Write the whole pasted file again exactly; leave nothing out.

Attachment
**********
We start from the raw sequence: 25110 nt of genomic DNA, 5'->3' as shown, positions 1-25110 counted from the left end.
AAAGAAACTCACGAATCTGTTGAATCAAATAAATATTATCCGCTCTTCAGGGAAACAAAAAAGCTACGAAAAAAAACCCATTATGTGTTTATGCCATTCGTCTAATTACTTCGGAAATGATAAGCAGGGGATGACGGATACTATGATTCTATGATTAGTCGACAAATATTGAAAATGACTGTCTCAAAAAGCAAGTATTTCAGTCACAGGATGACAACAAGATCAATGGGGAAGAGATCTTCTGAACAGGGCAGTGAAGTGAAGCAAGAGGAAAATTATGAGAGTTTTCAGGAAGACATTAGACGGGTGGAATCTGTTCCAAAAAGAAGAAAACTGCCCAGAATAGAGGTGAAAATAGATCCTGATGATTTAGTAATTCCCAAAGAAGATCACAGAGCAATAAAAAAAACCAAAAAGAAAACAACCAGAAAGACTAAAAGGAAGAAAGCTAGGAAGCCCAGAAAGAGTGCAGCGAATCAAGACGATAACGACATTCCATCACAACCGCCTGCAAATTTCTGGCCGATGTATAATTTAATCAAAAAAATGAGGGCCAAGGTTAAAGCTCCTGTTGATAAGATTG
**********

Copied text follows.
We start from the raw sequence: 25110 nt of genomic DNA, 5'->3' as shown, positions 1-25110 counted from the left end.
AAAGAAACTCACGAATCTGTTGAATCAAATAAATATTATCCGCTCTTCAGGGAAACAAAAAAGCTACGAAAAAAAACCCATTATGTGTTTATGCCATTCGTCTAATTACTTCGGAAATGATAAGCAGGGGATGACGGATACTATGATTCTATGATTAGTCGACAAATATTGAAAATGACTGTCTCAAAAAGCAAGTATTTCAGTCACAGGATGACAACAAGATCAATGGGGAAGAGATCTTCTGAACAGGGCAGTGAAGTGAAGCAAGAGGAAAATTATGAGAGTTTTCAGGAAGACATTAGACGGGTGGAATCTGTTCCAAAAAGAAGAAAACTGCCCAGAATAGAGGTGAAAATAGATCCTGATGATTTAGTAATTCCCAAAGAAGATCACAGAGCAATAAAAAAAACCAAAAAGAAAACAACCAGAAAGACTAAAAGGAAGAAAGCTAGGAAGCCCAGAAAGAGTGCAGCGAATCAAGACGATAACGACATTCCATCACAACCGCCTGCAAATTTCTGGCCGATGTATAATTTAATCAAAAAAATGAGGGCCAAGGTTAAAGCTCCTGTTGATAAGATTG